TEXAZTASTE readers may have realized by now that I love to experience and write about vacation escapes, and even more so if one happens to be located in Arizona. Most recently, Hubby and I found one that I feel stands in a class of its own. Only 60 miles from our house, but a lifetime away from the frenetic pace of city life, lies Castle Hot Springs Resort. This secluded haven boasts a rich history dating 120 years, even before Arizona was a state. Mike and Cindy Watts, local entrepreneurs, are behind the the recent restoration, and the result is exquisite.
First, I am going to take you back to the mid-1880’s, to the pioneer days, to everything you may envision about the Wild West. Morristown, Arizona, was a stop along the Burlington Northern Sante Fe railroad system, and significant for its location near the copper, silver, and gold mines in the Bradshaw Mountains. The miners heard tales of a natural hot springs in the area from the Yavapai Indians. In 1896, Frank Murphy, a mining entrepreneur and brother of the then territorial governor, Nathan Oakes Murphy, built a 48 room resort near the hot springs, ushering in an era of tourism attracting America’s wealthy families, like the Astors and Rockefellers, to Arizona’s mild winter climate.
FUN FACT: There are over 40 ghost towns located in the Bradshaw Mountains with names like Bumble Bee, Old Cordes, Bueno, and Old Name Mining Camp – I sense a field trip in my future!
Castle Hot Springs Resort flourished for 80 years until December 11, 1976, when it suffered damage from a major fire and closed its iron gates. Many tried to resuscitate the distinguished resort, but only one hung in there, driven by an inner passion to restore an important piece of Arizona history. Mike Watts grew Sunstate Equipment Co., a construction equipment rental company, into one of the largest equipment rental companies in the world. He and his wife, Cindy, first invested in the Castle Hot Springs property in 1980 with a group of other investors. And while those plans fell through, Watts tracked the property for many years, finally acquiring it in 2014 for $1.95 million through an online auction.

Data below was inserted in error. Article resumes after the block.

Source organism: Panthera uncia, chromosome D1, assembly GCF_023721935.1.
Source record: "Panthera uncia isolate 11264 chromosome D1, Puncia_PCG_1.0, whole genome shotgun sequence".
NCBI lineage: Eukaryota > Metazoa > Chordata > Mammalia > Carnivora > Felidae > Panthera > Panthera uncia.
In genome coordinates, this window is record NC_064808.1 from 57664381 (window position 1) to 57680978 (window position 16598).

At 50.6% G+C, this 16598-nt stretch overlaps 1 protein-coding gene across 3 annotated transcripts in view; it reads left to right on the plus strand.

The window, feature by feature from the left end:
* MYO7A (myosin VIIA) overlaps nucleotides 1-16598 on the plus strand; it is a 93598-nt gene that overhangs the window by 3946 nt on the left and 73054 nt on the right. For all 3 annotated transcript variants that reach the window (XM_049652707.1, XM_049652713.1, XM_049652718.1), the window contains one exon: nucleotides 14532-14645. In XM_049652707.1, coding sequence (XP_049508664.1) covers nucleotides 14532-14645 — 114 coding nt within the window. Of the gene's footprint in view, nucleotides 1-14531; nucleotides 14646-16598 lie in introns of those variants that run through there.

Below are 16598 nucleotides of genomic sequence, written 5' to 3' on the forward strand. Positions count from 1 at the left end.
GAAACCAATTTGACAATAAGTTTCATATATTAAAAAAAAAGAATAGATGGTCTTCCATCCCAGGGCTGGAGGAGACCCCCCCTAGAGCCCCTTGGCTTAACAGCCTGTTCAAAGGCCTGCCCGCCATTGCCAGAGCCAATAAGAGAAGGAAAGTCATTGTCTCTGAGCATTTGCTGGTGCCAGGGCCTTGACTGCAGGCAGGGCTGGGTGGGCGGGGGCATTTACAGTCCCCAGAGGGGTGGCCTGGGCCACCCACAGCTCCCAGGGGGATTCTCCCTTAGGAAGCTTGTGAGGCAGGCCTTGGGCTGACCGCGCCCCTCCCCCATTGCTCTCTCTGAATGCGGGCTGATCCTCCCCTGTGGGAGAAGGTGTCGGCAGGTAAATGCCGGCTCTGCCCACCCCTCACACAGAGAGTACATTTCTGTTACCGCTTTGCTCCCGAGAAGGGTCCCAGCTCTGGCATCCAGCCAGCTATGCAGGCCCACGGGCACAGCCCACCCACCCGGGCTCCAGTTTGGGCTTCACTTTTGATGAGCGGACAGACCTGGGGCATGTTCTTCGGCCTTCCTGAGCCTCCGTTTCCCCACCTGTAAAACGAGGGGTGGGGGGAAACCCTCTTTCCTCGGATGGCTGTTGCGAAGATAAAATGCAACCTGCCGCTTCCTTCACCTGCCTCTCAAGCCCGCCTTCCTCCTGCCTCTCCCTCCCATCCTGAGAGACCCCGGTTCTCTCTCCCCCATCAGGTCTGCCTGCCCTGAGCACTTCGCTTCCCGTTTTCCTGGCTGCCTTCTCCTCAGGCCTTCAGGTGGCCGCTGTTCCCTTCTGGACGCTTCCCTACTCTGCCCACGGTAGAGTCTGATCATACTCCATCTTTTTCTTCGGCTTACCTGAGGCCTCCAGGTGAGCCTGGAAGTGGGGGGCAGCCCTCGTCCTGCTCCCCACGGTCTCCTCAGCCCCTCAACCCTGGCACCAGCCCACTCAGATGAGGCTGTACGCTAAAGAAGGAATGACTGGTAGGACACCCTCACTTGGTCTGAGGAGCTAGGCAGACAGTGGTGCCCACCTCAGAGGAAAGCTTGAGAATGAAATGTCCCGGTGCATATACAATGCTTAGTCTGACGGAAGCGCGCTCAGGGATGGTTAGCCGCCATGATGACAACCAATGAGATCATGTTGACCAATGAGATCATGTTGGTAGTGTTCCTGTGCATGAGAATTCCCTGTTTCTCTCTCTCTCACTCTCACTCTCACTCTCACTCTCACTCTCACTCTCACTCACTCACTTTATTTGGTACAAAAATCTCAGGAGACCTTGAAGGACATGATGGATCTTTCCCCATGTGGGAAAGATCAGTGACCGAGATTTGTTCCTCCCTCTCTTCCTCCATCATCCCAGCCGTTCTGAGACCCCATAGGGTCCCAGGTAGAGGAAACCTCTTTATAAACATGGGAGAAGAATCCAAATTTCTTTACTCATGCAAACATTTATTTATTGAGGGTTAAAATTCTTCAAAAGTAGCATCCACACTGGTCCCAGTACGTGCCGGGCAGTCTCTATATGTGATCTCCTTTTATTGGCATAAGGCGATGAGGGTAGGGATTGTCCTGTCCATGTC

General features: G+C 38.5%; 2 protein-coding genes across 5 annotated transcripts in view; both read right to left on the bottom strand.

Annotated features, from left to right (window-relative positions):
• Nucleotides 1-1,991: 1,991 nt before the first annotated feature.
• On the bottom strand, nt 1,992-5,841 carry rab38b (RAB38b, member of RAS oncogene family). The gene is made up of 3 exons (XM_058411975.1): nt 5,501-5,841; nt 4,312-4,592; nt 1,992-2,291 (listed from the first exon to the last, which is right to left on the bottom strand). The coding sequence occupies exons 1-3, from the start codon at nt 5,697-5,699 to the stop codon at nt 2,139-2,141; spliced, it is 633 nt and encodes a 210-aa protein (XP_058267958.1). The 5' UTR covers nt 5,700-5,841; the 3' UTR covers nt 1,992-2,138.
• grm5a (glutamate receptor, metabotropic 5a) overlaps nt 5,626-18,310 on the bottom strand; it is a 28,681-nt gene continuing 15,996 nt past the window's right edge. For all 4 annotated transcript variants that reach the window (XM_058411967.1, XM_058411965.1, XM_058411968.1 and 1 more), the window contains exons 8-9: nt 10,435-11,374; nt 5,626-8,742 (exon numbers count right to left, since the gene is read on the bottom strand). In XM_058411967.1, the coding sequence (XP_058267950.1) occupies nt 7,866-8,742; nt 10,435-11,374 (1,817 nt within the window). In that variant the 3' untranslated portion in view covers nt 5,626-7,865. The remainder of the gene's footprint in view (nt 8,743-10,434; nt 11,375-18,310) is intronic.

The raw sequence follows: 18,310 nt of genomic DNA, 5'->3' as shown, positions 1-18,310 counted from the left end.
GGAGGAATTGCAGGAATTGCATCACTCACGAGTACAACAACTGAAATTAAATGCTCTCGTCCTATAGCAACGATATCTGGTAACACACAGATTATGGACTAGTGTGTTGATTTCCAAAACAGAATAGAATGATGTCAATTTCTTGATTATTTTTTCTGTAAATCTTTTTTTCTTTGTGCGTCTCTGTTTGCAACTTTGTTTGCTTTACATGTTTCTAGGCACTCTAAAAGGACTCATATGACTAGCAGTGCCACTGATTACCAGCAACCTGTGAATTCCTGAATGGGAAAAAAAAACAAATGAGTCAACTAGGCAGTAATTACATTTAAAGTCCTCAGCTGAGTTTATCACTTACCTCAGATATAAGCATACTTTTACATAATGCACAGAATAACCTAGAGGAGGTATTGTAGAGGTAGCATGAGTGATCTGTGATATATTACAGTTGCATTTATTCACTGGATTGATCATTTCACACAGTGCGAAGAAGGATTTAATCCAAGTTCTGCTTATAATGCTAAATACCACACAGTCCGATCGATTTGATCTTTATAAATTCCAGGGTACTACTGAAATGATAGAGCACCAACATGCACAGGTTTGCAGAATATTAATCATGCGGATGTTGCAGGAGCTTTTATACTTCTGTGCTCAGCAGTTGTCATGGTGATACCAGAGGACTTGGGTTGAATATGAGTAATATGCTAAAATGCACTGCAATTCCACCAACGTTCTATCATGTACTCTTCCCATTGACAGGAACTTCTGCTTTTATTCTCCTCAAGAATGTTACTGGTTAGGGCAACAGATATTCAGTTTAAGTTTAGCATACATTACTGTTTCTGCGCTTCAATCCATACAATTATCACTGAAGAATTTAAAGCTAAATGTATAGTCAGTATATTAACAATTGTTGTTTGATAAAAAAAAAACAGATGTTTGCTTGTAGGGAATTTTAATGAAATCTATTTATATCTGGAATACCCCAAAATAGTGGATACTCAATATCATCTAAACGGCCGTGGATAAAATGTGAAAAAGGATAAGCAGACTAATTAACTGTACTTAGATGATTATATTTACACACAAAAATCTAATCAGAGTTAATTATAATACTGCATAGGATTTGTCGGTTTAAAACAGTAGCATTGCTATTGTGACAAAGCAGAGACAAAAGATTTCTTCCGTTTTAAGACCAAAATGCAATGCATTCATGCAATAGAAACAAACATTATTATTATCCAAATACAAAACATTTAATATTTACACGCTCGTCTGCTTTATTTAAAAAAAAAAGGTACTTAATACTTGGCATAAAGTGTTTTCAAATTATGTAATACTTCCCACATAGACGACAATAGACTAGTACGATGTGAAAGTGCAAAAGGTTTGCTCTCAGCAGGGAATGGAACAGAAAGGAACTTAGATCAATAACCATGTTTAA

In October of 2019 after an extensive five year renovation, Mike and Cindy Watts reopened the Arizona treasure to the public. Tucked into the Bradshaw Mountains, Castle Hot Springs is a true haven no matter where you originate. The last 7 miles to access the resort is down a dirt road. We borrowed a Ford Raptor from a friend and giddily charged through the washes and pot holes to the palm lined entrance. If you don’t have a four wheel drive vehicle, the resort can arrange a helicopter transfer (for fancy folks) or shuttle service from the airport.
Castle Hot Springs Resort is an adult-only luxury oasis on 210 acres marked by over 500 palm trees, many dating back over 100 years to the original resort. Driving through the main gate, these palms are the first to greet you, ushering the guest to the main lodge, an original structure built in the arts and crafts style.
There are 32 guest bungalows and cabins that, while minimalistic, blend into the natural surroundings. We booked a Spring Bungalow, situated along the spring that winds through the resort. The Spring Bungalows are an easy walk to the main building, dining, pool, spa services, and farm.
Our Spring Bungalow had a spacious, outdoor covered deck, and indoor/outdoor gas fireplaces. The interiors are lovely with wood beamed ceilings, leather furniture and woven rugs with colors inspired by the rocks surrounding the hot springs: moss green, ochre, and copper. There is an open air room off the bath with a soaking tub fed by waters from the natural spring. In fact, you will find that the springs provide all of the water for the resort, from drinking water to irrigation for the farm.